-By Ranjith Chandrasiri-

An evening of entertainment at your home should involve good food, good wine, good people, good music and stimulating interaction among your guests. You, the host have a responsibility to ensure that all of the requisite ingredients are present and that one ingredient does not overshadow the others.

I have attended many social gatherings at elegant homes and have been hosted by the best. I understand that some people are simply not into wine and have no knowledge about wine. After all wine is not part of our culture and it is not traditionally consumed with Sri Lankan food. But of course it is becoming trendy to entertain with wine. Just as a host who knows he is not a good cook decides to have the party catered for and serves delicious food, he could also “cater” the wine selections if this is not within his sphere of knowledge and ability.

Many non-drinkers face the intimidating challenge of entertaining guests who do drink and enjoy wine. Questions of what wine to serve with what food, how much wine is enough and whether you should offer guests choices of wine are but a few of the challenges.

Even if you have a fair knowledge of wine, no harm done seeking expert advice on what wines to serve with a particular array of food and desserts. If you don’t know- it is best to ask somebody!

Let me to share few thoughts and ideas on entertaining with wine…..

When entertaining guests for dinner, it is customary to offer a pre-dinner wine – an aperitif. Typically, this is a simple white wine (can and should be inexpensive but tasty and pleasant) as you don’t want this wine to be your best offering. Whether you serve hors d’oeuvres or not, you should offer your guests a drink when they arrive and white wine is the usual choice. This is not the wine with which you want to impress your guests or dazzle them with the quality since you want them to mingle, talk and focus on the people – not the wine.

Some prefer to serve Champagne at this time instead of white wine. Opening of a bottle of Champagne is a “ceremony” that brings together everyone in the group and honour your guests. A glass of Champagne is compelling enough and guests typically know that a glass of Champagne is too special to ignore. Unlike many white wines, Champagne stands alone without food.

Now to the dinner table; which wines should be served? The most important considerations here are; whether the wine you serve is ready to drink and whether the wine is compatible with the food. There are no hard and fast rules regarding pairing wines with food. Personal tastes vary significantly here. However, one should know what has customarily worked over the years, as there is no reason to reinvent the wheel. Tried and true pairings are handy to have at your disposal. Here are a few:

  • Oysters and Chablis
  • Lamb and red Bordeaux ( or Chianti)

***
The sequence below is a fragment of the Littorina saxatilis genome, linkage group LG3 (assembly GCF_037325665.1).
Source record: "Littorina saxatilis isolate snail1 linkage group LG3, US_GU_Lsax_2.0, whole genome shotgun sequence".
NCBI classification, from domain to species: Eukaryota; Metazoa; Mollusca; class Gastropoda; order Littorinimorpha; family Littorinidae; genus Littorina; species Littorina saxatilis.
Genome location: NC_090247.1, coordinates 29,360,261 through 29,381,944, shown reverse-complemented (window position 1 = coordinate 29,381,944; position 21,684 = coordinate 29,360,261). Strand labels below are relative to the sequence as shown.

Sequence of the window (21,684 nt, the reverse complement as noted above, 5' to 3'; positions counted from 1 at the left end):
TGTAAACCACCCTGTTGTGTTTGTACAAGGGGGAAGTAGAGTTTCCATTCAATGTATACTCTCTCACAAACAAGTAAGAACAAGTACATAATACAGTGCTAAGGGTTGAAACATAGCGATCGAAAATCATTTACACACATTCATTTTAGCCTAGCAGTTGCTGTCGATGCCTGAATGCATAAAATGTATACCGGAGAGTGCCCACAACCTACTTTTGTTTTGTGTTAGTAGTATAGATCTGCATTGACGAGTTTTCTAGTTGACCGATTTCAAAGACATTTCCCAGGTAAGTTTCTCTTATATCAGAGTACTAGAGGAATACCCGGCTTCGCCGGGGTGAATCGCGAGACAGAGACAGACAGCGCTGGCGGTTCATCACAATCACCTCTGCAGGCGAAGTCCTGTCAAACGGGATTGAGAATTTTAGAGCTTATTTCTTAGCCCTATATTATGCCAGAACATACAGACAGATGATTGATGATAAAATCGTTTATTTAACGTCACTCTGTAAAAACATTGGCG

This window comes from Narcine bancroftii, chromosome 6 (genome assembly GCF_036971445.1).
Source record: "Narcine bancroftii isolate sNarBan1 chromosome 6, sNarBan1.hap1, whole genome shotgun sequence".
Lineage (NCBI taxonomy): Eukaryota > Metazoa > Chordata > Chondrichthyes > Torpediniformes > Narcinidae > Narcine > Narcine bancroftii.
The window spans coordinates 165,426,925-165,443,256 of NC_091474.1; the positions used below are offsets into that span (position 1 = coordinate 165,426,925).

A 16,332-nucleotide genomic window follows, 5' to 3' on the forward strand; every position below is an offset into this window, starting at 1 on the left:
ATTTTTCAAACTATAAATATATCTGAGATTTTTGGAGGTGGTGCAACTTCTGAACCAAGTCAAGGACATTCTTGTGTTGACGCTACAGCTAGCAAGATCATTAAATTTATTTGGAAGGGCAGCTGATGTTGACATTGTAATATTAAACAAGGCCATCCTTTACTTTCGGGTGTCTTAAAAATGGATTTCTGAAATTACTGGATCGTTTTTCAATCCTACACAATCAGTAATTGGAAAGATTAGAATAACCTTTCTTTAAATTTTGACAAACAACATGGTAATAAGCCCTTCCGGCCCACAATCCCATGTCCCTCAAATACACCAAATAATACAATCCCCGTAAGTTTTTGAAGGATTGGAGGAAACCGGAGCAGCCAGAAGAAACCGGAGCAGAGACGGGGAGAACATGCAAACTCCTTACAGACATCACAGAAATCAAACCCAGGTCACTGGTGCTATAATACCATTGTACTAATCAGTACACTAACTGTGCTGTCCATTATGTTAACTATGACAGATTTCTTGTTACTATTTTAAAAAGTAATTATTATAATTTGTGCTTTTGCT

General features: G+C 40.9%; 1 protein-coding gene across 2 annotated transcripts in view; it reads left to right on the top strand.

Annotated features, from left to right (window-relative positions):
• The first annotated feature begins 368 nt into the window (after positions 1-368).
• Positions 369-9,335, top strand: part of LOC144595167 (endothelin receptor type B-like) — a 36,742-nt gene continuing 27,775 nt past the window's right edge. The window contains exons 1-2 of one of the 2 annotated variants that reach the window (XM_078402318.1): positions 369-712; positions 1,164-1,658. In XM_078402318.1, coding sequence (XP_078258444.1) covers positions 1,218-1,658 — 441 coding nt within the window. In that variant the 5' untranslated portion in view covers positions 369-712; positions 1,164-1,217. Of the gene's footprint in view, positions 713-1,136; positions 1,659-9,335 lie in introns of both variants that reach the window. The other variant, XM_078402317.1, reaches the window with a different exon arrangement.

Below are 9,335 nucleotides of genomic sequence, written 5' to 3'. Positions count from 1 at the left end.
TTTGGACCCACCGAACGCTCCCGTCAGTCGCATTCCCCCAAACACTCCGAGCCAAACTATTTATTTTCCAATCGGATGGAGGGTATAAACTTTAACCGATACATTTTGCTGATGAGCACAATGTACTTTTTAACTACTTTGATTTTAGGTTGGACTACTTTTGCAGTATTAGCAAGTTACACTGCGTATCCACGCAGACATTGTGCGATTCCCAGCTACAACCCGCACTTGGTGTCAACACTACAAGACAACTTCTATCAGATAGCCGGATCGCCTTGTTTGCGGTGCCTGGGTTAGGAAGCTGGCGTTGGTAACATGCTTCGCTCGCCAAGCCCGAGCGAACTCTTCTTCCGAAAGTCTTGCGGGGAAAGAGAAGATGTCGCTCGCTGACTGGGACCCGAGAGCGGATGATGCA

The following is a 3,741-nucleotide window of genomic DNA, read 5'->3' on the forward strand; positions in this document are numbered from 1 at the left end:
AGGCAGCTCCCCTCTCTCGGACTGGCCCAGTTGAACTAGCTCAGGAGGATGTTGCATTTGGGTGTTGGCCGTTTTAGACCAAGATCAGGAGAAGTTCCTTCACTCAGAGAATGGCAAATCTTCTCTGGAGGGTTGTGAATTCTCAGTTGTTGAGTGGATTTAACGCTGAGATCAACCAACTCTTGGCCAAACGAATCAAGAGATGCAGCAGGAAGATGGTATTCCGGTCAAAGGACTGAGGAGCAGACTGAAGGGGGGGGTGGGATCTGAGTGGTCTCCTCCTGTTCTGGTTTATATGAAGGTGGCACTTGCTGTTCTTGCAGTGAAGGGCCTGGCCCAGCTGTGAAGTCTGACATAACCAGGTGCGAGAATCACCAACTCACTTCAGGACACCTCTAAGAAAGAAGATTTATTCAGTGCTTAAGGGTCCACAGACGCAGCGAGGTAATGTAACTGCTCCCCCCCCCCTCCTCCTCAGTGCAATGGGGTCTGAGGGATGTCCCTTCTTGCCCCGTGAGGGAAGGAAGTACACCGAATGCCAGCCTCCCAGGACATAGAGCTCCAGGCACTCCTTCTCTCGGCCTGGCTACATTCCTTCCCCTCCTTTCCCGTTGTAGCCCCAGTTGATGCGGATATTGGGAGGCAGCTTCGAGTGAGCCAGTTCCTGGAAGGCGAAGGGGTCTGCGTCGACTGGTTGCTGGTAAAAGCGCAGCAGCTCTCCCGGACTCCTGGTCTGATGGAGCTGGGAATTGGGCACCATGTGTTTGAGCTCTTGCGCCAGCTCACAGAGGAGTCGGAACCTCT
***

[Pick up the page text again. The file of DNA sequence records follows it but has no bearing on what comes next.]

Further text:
• Port with blue cheese
  • Salmon with Pinot Noir
  • Braised beef with Barolo (Italian red)
  • Beef or steak with red Burgundy or Cabernet Sauvignon
  • Lobster with Chardonnay
  • Grilled chicken with Beaujolais
  • Chocolate with Cabernet Sauvignon
  • Spicy food such as Sri Lankan and Indian dishes with Gewürztraminer, Riesling, Pinot Gris, Champagne or Sparkling Wines or red wines such as Gamey, Dolcetto, Grenache, Pinot Noir, Shiraz.

Again, these are suggestions at best and represent what others have found likeable. You should begin to learn what you and your friends like and expand upon your own personal experience.

A safe alternative is always to offer two choices with your meals. This allows those who have very strong likes and dislikes to avoid their dislikes.

How much wine should you buy? If you plan to serve several different bottles with different courses, you will need to buy fewer bottles of each type. Each 750ml bottle of wine provides 5 servings at 150ml each or 6 servings at 125ml each. If you are pairing wine with a meal, plan 1-1.5 serving(s) per course/person. When serving two wines only, plan one bottle of each wine per couple. A simple rule of thumb is that you should have one full bottle of wine per guest (total consumption). While this may sound like it is too much, if you are serving a lot of food spread over several hours, it won’t be too much. It is far better to have too much than too little.

If you’re concerned that your guests may overindulge, be sure that their water glasses are always full so they have an alternative to automatically reaching for the wine.

As a final note, be sure that you have different glasses for each different type of wine. It is not good to expect your guests to drink Cabernet Sauvignon out of the same glass from which they drank Chardonnay – if nothing else, be sure that the glass is rinsed and the traces of the first wine are gone before you pour the next one.

Integrating wine experiences into an event is a great way to create delicious memories and add fun to your party, whether it is a casual get-together with friends or a special occasion!


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